Andreea Calude

Dr. Andreea S. Calude is a linguist at the University of Waikato. She has a Bachelor of Science in Mathematics and a PhD in Linguistics from the University of Auckland. She researches grammar, language change and language evolution, but really, she will consider just about any language project that falls in her hands. She has a particular interest in New Zealand English (NZE) and in the use of words of Māori origin in NZE.

Puzzling over politeness - Lippy Linguist

Aug 20, 2017

As a parent of young children, I feel the weight of responsibility on my shoulders in regulating how our children speak – particularly when we are in public, but also during family get-togethers. Are they sufficiently polite? Do they remember to say “please” and “thank you”? Do they say “sorry”? The rules for such behaviours are assumed to be uniform, squeezed under the umbrella of “being polite” (which seems to correlate with being well-educated or from a “good” family) or under “cei șapte ani de-acasă” (in Romanian, literally “the seven years from home” – Romanian children start school at 6 or 7 years of age). But in reality, the “rules” vary drastically across language and culture. A Theory of Politeness Linguists Penelope Brown and Stephen Levinson summarised how different cultures approach “the rules” in their 1987 book “Politeness: Some Universals … Read More

Worlds of Words - Lippy Linguist

Aug 07, 2017

Ever since the Great Eskimo Vocabulary Hoax, we may have all moved on a little from the “language X has Y words for Z”. It has indeed turned out that all those words for snow were actually based on a mere handful of roots (basic core words) that then acquired various bits of words (morphemes) to make what looked like diferent words, with different meanings, but which were not really all that different after all (the common core bit is shared). So Eskimo words for snow were not a good example of what might have otherwise been an interesting phenomenon. But let’s not throw the baby out with the bath water just yet. In the latest issue of Linguistic Typology, David Kemmerer points to new research from neuroscience which would have us thinking differently about the implications of … Read More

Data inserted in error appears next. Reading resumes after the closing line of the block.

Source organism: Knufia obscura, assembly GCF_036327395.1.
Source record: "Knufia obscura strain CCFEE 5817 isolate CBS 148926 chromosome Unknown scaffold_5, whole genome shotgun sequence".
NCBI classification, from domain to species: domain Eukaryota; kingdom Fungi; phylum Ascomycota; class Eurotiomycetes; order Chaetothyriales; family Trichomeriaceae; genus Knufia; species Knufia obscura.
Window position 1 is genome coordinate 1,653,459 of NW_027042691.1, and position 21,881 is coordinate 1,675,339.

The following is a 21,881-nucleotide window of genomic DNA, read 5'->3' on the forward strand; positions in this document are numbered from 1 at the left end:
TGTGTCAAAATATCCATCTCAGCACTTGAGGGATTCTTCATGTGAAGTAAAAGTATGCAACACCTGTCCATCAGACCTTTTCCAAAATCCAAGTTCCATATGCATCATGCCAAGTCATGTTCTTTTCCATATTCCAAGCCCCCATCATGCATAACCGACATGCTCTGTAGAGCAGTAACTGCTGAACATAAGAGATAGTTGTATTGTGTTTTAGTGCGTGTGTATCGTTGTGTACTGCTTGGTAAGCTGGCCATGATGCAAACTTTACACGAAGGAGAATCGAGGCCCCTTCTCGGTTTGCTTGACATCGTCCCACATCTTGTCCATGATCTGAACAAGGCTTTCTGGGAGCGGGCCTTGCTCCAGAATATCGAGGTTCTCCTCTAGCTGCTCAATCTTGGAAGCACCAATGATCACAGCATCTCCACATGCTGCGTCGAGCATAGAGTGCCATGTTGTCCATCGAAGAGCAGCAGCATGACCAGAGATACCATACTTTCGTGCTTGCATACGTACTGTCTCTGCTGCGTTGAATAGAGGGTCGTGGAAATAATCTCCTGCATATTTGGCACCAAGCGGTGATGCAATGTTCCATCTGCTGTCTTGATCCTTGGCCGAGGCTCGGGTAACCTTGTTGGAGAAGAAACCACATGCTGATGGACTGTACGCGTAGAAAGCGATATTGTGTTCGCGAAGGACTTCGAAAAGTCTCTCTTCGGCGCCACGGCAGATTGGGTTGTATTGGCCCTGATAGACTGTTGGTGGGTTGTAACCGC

Words as windows into our minds - Infrequently Asked Questions

Jul 06, 2017

This article was originally posted on Royal Society Te Apārangi’s Past and Future series where, as part of 150th anniversary celebrations, early career researchers are invited to share discoveries in their fields from days gone by or give us a glimpse into where their research may take us in the future. This article is by Dr Andreea Calude, a Senior Lecturer in Linguistics at the University of Waikato. Whom is out. Ought to is practically gone. Hangry is very much on the rise. Like the tide, language never stands still; it’s always on the move. Andreea Calude Using real human language extracts from New Zealand English obtained over the past 130 years, two researchers just published a study1 showing that words and their use are in a symbiotic, co-adaptative relationship. Words which are used frequently are becoming … Read More